Didst wake Thy weary ones again, Who slumbered at that fearful hour Forgetful of Thy pain; Bend o'er us now, as over them, And set our sleep-bound spirits free, Nor leave us slumbering in the watch Our souls should keep with Thee!
The incidents upon which the following ballad has its foundation occurred about the year 1660.
Thomas Macy was one of the first, if not the first white settler of Nantucket.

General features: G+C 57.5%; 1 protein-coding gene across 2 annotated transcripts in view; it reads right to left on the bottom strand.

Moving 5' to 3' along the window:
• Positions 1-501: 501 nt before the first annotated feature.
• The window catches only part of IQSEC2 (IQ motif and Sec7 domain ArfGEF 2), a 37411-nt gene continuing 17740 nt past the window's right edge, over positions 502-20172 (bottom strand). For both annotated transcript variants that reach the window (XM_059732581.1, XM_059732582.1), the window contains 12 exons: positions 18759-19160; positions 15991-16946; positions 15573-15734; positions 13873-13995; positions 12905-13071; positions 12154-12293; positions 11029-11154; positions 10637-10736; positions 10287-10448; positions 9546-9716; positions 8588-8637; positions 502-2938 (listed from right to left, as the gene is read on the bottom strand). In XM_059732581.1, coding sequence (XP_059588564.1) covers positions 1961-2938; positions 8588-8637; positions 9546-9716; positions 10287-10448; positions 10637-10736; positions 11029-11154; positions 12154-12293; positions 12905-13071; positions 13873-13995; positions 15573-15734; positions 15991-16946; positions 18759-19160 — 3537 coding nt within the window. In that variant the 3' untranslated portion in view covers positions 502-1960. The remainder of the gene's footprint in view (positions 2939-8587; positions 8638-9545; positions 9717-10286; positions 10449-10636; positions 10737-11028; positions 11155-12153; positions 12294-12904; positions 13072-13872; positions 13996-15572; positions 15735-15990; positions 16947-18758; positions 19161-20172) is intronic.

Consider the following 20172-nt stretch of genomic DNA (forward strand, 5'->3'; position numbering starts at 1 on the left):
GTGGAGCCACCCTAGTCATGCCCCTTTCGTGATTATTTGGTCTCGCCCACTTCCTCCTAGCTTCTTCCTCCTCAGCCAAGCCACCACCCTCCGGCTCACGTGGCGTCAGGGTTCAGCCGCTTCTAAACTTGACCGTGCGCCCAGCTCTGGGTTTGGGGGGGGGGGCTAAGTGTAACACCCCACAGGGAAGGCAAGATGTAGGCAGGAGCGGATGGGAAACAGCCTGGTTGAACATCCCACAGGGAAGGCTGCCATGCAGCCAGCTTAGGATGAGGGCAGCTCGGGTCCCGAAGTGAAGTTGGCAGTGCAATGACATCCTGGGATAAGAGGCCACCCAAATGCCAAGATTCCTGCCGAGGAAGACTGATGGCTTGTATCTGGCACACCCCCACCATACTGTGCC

The career of Macy is briefly but carefully outlined in James S. Pike's The New Puritan. the goodman sat beside his door One sultry afternoon, With his young wife singing at his side An old and goodly tune. A glimmer of heat was in the air,— The dark green woods were still; And the skirts of a heavy thunder-cloud Hung over the western hill. Black, thick, and vast arose that cloud Above the wilderness, As some dark world from upper air Were stooping over this. At times the solemn thunder pealed, And all was still again, Save a low murmur in the air O